Whereas, The Citizens follow the pattern that came with renaming the club into Manchester City. Most supporters say City’s role in the nickname is to differentiate the Citizens’ supporters from the Man United’s fans.
Manchester United – ‘The Red Devils’
- Year Founded: 1878
- Headquarters: Old Trafford, Greater Manchester, England
Manchester United must be the most famous club in the PL, which is why it’s one of the clubs that have the most fans across the world.
However, in 1878, the club went under a different name – The Newton Heath Football Club (The Heathens). Interestingly, today’s famous name didn’t exist until 1902, when The Red Devils decided to rebrand and ‘refresh.’
United’s former coach (Sir Matt Busby) was looking for a new nickname and found it adequate to adopt the nickname of a popular local rugby team – Salford.
During a French tour, Salford, who were wearing all red, were marked as ‘Les Diables Rouges.’ Or, when translated – The Red Devils. Hence, the intense and official use of the nickname.
Read More: The 10 Best Football Stadiums in the UK
Newcastle United – ‘The Magpies’
- Founded: 1892
- Headquarters: Newcastle (upon Tyne), the UK
In the beginning, Newcastle had two football clubs – Newcastle East End and West End. So, the two clubs decided to merge into one; hence, the United in the name.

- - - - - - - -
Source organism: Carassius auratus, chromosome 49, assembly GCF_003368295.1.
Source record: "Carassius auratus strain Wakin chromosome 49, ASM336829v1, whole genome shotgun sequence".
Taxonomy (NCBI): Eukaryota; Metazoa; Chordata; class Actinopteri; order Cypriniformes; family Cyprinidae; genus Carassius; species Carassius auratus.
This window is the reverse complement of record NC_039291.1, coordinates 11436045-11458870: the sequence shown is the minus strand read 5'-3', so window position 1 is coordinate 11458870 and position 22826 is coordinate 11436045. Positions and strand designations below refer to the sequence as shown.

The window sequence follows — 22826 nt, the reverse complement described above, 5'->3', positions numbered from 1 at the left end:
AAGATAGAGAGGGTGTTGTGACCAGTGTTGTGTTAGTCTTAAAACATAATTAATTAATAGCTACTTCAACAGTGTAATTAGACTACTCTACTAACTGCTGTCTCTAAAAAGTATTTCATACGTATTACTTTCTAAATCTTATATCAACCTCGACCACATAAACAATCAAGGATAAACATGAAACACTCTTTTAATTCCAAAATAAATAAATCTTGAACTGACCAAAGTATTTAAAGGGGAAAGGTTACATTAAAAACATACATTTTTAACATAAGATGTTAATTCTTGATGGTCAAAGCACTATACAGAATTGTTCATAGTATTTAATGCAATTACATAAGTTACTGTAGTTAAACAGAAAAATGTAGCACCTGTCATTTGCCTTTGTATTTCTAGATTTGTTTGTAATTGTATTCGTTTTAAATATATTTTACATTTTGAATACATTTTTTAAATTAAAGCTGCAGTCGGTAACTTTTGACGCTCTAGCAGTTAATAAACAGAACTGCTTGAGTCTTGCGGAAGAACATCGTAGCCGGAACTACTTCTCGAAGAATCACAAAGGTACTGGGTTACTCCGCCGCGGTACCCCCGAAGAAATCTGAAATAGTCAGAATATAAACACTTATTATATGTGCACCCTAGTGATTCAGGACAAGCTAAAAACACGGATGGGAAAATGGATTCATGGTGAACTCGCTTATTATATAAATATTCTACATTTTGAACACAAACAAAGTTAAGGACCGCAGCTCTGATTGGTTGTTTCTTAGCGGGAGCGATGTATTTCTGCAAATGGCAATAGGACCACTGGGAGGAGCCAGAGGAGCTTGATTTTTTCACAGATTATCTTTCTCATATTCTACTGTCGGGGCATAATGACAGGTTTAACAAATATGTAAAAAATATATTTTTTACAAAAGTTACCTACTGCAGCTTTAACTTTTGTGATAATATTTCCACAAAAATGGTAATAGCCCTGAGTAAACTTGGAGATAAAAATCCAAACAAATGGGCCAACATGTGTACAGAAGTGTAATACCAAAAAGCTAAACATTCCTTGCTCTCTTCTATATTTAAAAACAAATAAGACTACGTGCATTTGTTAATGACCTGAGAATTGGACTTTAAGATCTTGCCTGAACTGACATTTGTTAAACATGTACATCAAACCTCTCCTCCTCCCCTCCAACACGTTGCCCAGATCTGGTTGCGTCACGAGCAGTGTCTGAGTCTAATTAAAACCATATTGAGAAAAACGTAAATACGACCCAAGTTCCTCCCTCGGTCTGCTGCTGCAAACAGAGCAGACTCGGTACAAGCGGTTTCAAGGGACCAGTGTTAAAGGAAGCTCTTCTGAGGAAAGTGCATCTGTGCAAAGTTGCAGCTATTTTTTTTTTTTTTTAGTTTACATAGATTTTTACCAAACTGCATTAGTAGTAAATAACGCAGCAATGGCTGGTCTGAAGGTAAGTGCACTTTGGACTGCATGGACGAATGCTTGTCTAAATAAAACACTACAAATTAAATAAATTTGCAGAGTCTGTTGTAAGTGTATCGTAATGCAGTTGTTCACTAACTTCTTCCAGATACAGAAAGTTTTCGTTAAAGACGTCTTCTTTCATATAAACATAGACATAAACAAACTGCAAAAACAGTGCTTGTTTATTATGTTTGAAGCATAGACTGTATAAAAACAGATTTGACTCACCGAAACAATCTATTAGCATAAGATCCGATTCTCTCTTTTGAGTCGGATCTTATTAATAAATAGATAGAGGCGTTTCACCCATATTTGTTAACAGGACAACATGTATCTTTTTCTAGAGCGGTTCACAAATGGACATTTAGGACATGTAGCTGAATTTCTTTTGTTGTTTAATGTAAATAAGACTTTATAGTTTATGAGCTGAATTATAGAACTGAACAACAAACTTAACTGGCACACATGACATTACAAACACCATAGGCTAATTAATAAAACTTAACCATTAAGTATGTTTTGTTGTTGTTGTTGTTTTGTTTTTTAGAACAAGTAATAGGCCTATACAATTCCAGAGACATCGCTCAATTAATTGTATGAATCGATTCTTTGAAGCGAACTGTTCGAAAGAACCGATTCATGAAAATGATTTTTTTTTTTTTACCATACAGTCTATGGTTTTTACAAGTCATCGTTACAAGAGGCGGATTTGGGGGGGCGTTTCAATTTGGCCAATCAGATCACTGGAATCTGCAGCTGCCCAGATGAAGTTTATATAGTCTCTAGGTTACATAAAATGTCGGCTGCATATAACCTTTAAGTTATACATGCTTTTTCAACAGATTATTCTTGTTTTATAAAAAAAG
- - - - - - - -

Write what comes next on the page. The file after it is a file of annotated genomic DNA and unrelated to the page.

But let’s see how interesting their nickname is – The Magpies. You already know their jersey is coloured with black and white stripes.
What do they remind you of?
The Magpie bird – true! However, Newcastle’s play colours weren’t always black and white stripes. Before the black and white colours stepped into play, they wore red and white stripes.
Nottingham Forest – ‘The Garibaldi Forest’
- Year Founded: 1865
- Headquarters: West Bridgford, Nottinghamshire, England
We can watch Nottingham Forest play in the EPL this season after a break of 23 years.
One of the most ticklish subjects about this club is its nickname – The Garibaldi.
Everything revolves around the club’s origin and its shinty contestant founders of Gaelic origin. That said, a group of twelve shinty players got themselves Garibaldi (Red) caps – this is related to Guiseppe Garibaldi and the freedom fighters in red. Hence, this is what determined the nickname and the club’s colours too.
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Tottenham Hotspur – ‘The Spurs’
- Year Founded: 1882
- Headquarters: Tottenham, London, England